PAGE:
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Article

Drinking Water Quality Mapping Using Water Quality Index and Geospatial Analysis in Primary Schools of Pakistan

1
Centre for Epidemiology and Evidence-Based Practice, Department of Social and Preventive Medicine, Faculty of Medicine, University of Malaya, Kuala Lumpur 50603, Malaysia
2
US-Pakistan Center for Advanced Studies in Water, Mehran University of Engineering & Technology, Jamhsoro 76062, Pakistan
3
Faculty of Education, University of Malaya, Kuala Lumpur 50603, Malaysia
*
Authors to whom correspondence should be addressed.
Water 2020, 12(12), 3382; https://doi.org/10.3390/w12123382
Received: 23 September 2020 / Revised: 3 November 2020 / Accepted: 28 November 2020 / Published: 2 December 2020
(This article belongs to the Special Issue Present and Future of Drinking Water Supplies in Low-Income Regions)
Primary school children in the developing world often lack potable water, which may result in a high burden of water-related diseases and poor school performance. The present study aimed to characterize the drinking water quality in primary schools of Pakistan. We used a multistage random-sampling method to select 425 primary schools from selected districts of Sindh province. Standard methods were used to characterize water quality. The results were compared with maximum acceptable values recommended by the Pakistani National Environmental Quality Standards (Pak NEQS) and the World Health Organization (WHO) drinking water quality standards. Groundwater (62%) and surface water (38%) were identified as two major drinking water sources in the selected schools with varying levels of water quality. Among all parameters, dissolved oxygen (DO), pH, and nitrate remained within WHO and Pak NEQS water quality standard limit, while total dissolved solids (TDS) (33%), electrical conductivity (EC) (46%), chloride (34%), turbidity (27%), and hardness (11%) samples exceeded standard limits. All dissolved salts had moderate to strong positive correlations with TDS and EC values. Based on a water quality index (WQI), 74% of primary schools had access to excellent or good quality drinking water compared to 26% of schools that had access to either poor, very poor or unsuitable drinking water. Among all three regions, more schools from South Sindh had either poor, very poor or unsuitable drinking water (33%) compared to the Central (25%) and North zones (15%). Hence, water from these locations is unfit for human consumption and these schools need better water quality management plans to stop the spread of water-related diseases in primary school children. View Full-Text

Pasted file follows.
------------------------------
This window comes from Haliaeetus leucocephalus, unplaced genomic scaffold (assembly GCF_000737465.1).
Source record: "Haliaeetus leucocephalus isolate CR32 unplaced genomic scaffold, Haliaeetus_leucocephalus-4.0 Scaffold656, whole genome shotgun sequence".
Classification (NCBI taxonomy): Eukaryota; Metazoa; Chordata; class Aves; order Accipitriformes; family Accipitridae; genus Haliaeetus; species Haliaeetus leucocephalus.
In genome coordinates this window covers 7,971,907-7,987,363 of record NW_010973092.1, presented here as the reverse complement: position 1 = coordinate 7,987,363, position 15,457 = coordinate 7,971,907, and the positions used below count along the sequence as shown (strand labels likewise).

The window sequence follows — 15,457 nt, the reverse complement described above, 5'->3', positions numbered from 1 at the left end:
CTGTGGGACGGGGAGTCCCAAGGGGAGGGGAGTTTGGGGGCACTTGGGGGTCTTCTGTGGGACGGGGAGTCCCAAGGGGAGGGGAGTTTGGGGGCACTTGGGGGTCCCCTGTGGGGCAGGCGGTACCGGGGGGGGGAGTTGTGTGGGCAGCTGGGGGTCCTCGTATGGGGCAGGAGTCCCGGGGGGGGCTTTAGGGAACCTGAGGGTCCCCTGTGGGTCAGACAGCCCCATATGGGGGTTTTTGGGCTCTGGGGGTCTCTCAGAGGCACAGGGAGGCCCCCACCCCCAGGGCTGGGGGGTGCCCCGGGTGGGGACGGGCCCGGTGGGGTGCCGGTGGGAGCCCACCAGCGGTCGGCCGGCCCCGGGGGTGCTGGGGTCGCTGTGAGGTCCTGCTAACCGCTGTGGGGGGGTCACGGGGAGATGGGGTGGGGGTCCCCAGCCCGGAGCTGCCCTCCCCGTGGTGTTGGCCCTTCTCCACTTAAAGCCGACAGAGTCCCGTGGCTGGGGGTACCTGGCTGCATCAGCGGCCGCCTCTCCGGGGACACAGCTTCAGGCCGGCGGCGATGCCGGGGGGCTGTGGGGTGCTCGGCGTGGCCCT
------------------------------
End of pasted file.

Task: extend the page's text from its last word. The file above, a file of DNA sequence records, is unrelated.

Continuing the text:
Keywords: WQI; water quality; physicochemical parameters; primary school children WQI; water quality; physicochemical parameters; primary school children
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MDPI and ACS Style

Ahmed, J.; Wong, L.P.; Chua, Y.P.; Channa, N. Drinking Water Quality Mapping Using Water Quality Index and Geospatial Analysis in Primary Schools of Pakistan. Water 2020, 12, 3382. https://doi.org/10.3390/w12123382

AMA Style

Ahmed J, Wong LP, Chua YP, Channa N. Drinking Water Quality Mapping Using Water Quality Index and Geospatial Analysis in Primary Schools of Pakistan. Water. 2020; 12(12):3382. https://doi.org/10.3390/w12123382

Chicago/Turabian Style

Ahmed, Jamil, Li P. Wong, Yan P. Chua, and Najeebullah Channa. 2020. "Drinking Water Quality Mapping Using Water Quality Index and Geospatial Analysis in Primary Schools of Pakistan" Water 12, no. 12: 3382. https://doi.org/10.3390/w12123382

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